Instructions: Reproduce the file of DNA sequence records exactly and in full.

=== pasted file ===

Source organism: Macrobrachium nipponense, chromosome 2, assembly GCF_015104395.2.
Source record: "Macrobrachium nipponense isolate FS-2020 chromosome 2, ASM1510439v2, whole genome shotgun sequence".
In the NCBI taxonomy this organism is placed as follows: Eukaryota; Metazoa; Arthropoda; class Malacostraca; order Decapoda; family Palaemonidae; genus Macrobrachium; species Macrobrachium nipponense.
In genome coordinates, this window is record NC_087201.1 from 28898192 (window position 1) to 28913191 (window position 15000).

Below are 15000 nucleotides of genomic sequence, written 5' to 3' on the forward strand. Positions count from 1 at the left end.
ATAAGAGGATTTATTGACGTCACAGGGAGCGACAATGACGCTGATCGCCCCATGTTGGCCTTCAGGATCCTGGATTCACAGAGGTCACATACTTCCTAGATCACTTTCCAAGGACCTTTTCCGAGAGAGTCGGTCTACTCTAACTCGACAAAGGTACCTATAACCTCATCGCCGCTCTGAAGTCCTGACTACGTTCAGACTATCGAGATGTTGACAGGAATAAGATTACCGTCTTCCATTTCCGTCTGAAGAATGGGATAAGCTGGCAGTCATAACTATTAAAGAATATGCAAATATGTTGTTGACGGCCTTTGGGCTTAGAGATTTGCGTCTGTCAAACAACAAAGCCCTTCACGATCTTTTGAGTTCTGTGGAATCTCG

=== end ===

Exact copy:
Source organism: Macrobrachium nipponense, chromosome 2, assembly GCF_015104395.2.
Source record: "Macrobrachium nipponense isolate FS-2020 chromosome 2, ASM1510439v2, whole genome shotgun sequence".
In the NCBI taxonomy this organism is placed as follows: Eukaryota; Metazoa; Arthropoda; class Malacostraca; order Decapoda; family Palaemonidae; genus Macrobrachium; species Macrobrachium nipponense.
In genome coordinates, this window is record NC_087201.1 from 28898192 (window position 1) to 28913191 (window position 15000).

Below are 15000 nucleotides of genomic sequence, written 5' to 3' on the forward strand. Positions count from 1 at the left end.
ATAAGAGGATTTATTGACGTCACAGGGAGCGACAATGACGCTGATCGCCCCATGTTGGCCTTCAGGATCCTGGATTCACAGAGGTCACATACTTCCTAGATCACTTTCCAAGGACCTTTTCCGAGAGAGTCGGTCTACTCTAACTCGACAAAGGTACCTATAACCTCATCGCCGCTCTGAAGTCCTGACTACGTTCAGACTATCGAGATGTTGACAGGAATAAGATTACCGTCTTCCATTTCCGTCTGAAGAATGGGATAAGCTGGCAGTCATAACTATTAAAGAATATGCAAATATGTTGTTGACGGCCTTTGGGCTTAGAGATTTGCGTCTGTCAAACAACAAAGCCCTTCACGATCTTTTGAGTTCTGTGGAATCTCG